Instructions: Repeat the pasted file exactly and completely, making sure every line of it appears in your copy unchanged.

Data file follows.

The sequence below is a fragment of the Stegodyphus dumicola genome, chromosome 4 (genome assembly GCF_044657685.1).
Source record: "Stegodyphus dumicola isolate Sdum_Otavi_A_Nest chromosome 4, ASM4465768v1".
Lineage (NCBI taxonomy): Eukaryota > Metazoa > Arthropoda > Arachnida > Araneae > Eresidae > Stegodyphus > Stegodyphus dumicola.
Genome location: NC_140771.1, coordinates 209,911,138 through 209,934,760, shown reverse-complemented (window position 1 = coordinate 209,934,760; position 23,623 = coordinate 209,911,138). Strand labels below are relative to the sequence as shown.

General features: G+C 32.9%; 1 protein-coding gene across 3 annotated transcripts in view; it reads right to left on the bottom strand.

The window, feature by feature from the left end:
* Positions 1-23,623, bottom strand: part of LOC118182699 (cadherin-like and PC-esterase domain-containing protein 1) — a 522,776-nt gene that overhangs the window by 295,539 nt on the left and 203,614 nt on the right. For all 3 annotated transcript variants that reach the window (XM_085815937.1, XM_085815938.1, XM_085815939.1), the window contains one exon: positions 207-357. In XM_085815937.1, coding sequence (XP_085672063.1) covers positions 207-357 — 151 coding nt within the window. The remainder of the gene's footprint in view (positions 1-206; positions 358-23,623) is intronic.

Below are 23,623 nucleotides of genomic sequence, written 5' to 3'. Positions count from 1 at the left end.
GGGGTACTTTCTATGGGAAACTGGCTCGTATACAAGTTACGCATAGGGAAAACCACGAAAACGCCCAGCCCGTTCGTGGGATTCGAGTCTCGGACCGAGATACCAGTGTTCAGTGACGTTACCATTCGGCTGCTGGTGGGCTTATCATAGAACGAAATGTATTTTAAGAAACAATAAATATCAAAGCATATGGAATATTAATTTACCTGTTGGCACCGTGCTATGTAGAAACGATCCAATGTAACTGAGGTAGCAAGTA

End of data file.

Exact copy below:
The sequence below is a fragment of the Stegodyphus dumicola genome, chromosome 4 (genome assembly GCF_044657685.1).
Source record: "Stegodyphus dumicola isolate Sdum_Otavi_A_Nest chromosome 4, ASM4465768v1".
Lineage (NCBI taxonomy): Eukaryota > Metazoa > Arthropoda > Arachnida > Araneae > Eresidae > Stegodyphus > Stegodyphus dumicola.
Genome location: NC_140771.1, coordinates 209,911,138 through 209,934,760, shown reverse-complemented (window position 1 = coordinate 209,934,760; position 23,623 = coordinate 209,911,138). Strand labels below are relative to the sequence as shown.

General features: G+C 32.9%; 1 protein-coding gene across 3 annotated transcripts in view; it reads right to left on the bottom strand.

The window, feature by feature from the left end:
* Positions 1-23,623, bottom strand: part of LOC118182699 (cadherin-like and PC-esterase domain-containing protein 1) — a 522,776-nt gene that overhangs the window by 295,539 nt on the left and 203,614 nt on the right. For all 3 annotated transcript variants that reach the window (XM_085815937.1, XM_085815938.1, XM_085815939.1), the window contains one exon: positions 207-357. In XM_085815937.1, coding sequence (XP_085672063.1) covers positions 207-357 — 151 coding nt within the window. The remainder of the gene's footprint in view (positions 1-206; positions 358-23,623) is intronic.

Below are 23,623 nucleotides of genomic sequence, written 5' to 3'. Positions count from 1 at the left end.
GGGGTACTTTCTATGGGAAACTGGCTCGTATACAAGTTACGCATAGGGAAAACCACGAAAACGCCCAGCCCGTTCGTGGGATTCGAGTCTCGGACCGAGATACCAGTGTTCAGTGACGTTACCATTCGGCTGCTGGTGGGCTTATCATAGAACGAAATGTATTTTAAGAAACAATAAATATCAAAGCATATGGAATATTAATTTACCTGTTGGCACCGTGCTATGTAGAAACGATCCAATGTAACTGAGGTAGCAAGTA